Wurdi Youang

Wurdi Youang


The Wurdi Youang stone arrangement in Victoria was built by the Wathaurung people before European settlement, but all records of its use have now disappeared. This egg-shaped ring of stones, about 50m in diameter, has its major axis almost exactly East-West. At its Western end, at the highest point of the circle, are three prominent waist-high stones.  Morieson (2003) pointed out that some outlying stones to the West of the circle, as viewed from these three stones, seem to indicate the setting positions of the Sun at the equinoxes and solstices. Norris et al (2008) have confirmed these alignments and have shown that the straight sides of the circle also indicate the solstices.
   However, a sceptic might still raise some doubts. First, the outliers are only accurate to a few degrees - could these alignments have occurred by chance? Second, although the stones of the circle are large and immovable, the outliers are small and could have been moved. Third, besides the outliers indicating the solstices and equinox, there is an additional outlier whose significance is unclear. While these doubts may seem contrived, they have to be answered, and the best way to do so would be to find another site with similar astronomical alignments.  Other stone arrangements in Victoria also indicate the cardinal points, from which we may conclude that the local Aboriginal people knew these directions with some precision, presumably by observing celestial bodies. But are there other sites which point to the position of the solstices? The search continues.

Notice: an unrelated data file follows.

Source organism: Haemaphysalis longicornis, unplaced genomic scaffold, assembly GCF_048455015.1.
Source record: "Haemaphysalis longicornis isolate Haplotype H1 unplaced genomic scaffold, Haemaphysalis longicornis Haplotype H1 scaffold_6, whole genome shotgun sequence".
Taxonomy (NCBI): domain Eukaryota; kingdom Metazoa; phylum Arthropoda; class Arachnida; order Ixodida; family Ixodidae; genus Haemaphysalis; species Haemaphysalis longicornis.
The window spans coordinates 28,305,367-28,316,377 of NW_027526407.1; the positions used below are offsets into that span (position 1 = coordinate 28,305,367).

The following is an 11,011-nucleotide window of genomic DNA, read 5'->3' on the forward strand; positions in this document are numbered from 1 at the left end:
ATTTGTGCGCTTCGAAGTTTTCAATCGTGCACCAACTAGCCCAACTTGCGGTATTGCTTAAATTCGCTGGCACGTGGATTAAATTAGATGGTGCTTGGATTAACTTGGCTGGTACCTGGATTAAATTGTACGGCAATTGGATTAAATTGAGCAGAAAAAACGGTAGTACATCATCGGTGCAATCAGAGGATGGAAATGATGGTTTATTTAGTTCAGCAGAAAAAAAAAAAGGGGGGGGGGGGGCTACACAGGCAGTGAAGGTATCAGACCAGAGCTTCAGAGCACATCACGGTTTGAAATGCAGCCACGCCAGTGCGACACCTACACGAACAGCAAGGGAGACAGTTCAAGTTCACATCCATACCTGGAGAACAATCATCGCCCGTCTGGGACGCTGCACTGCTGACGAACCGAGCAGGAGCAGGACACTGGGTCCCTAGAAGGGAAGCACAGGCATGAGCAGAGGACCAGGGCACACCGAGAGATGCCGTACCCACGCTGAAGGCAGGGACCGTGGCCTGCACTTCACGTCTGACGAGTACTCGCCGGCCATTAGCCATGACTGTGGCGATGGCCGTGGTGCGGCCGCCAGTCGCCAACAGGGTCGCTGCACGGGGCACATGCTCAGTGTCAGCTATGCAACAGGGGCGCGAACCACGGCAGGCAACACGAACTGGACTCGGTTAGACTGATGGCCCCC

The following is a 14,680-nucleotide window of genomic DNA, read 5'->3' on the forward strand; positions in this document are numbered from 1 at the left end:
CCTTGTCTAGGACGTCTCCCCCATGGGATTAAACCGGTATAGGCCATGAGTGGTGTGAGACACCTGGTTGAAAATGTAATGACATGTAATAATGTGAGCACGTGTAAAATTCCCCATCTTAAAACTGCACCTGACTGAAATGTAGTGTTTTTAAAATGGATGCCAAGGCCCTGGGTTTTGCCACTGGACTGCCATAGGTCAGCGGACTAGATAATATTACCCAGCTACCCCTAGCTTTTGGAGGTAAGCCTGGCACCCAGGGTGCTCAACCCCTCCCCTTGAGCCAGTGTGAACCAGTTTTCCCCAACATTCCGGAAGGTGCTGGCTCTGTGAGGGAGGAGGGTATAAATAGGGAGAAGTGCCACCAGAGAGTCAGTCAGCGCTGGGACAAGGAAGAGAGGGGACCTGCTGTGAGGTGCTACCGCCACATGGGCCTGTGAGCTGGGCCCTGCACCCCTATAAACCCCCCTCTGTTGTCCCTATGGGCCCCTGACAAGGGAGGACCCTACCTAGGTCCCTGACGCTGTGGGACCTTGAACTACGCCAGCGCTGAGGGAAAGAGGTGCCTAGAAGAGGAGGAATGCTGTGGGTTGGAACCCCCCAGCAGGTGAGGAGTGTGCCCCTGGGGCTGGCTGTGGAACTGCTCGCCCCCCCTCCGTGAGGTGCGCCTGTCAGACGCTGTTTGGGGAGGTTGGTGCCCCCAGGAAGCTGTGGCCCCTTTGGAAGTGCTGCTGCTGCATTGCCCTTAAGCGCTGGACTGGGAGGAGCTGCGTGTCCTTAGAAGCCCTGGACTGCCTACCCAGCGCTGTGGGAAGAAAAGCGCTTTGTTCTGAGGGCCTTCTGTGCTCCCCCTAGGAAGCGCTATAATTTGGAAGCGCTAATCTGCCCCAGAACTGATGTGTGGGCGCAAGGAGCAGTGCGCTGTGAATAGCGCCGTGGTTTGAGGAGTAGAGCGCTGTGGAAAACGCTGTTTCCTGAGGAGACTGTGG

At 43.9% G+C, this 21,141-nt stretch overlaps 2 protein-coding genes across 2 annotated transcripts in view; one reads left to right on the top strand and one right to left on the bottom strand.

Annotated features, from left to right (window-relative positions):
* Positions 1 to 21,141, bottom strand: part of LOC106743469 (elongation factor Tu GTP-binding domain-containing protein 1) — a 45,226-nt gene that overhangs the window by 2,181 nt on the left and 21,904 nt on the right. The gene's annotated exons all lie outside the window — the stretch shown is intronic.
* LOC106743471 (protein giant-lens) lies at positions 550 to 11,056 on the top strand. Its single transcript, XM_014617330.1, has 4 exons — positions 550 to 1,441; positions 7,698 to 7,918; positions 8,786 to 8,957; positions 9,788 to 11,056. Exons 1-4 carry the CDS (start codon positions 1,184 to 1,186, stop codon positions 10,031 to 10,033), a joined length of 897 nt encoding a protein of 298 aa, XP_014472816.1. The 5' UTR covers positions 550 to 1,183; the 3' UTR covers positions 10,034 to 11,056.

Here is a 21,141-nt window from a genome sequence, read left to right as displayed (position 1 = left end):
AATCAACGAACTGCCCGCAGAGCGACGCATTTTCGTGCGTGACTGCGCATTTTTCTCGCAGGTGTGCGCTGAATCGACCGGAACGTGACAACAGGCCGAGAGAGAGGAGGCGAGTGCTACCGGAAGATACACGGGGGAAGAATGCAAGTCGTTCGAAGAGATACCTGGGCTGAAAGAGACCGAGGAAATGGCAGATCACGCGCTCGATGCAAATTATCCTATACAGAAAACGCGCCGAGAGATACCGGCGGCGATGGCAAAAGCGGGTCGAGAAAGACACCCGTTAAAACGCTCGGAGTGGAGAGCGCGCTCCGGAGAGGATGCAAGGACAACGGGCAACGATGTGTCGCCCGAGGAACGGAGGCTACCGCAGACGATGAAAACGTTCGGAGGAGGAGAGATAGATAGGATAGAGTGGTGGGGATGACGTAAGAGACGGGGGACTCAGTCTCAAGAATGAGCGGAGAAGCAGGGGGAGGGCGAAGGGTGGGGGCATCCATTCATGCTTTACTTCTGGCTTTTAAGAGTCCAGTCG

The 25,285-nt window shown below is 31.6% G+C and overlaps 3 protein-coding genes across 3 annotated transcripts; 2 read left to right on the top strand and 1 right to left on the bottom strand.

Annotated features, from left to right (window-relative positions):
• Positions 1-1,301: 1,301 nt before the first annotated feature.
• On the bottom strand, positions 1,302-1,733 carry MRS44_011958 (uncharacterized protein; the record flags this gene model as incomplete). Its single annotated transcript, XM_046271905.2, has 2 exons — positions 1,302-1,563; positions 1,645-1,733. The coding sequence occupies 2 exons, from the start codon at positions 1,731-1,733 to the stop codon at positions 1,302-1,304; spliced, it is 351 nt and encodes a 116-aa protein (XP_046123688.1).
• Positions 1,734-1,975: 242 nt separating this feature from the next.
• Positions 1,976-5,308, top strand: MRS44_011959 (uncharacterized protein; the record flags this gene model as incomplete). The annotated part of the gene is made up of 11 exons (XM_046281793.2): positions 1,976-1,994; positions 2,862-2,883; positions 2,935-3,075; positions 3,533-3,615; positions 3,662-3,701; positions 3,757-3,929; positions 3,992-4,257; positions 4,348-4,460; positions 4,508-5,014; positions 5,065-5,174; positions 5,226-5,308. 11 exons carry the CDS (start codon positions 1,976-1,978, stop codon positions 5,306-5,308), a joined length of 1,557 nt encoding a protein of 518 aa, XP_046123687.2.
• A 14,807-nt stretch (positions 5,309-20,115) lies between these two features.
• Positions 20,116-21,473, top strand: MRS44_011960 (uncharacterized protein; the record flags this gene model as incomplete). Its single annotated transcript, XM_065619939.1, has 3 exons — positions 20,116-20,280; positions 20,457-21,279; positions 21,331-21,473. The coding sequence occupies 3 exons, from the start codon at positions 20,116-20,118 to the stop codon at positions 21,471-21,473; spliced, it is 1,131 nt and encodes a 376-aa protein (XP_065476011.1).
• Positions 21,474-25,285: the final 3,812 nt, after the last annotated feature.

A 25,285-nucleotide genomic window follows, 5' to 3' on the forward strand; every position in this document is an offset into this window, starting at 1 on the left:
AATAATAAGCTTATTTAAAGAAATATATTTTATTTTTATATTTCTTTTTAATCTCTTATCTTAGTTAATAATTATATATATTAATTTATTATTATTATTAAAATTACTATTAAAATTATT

indicated horizon at Wurdi Youang

Further Information

New Paper on Wurdi Youang published in Rock Art Research

All material on this page © Ray Norris 2007 except where otherwise indicated.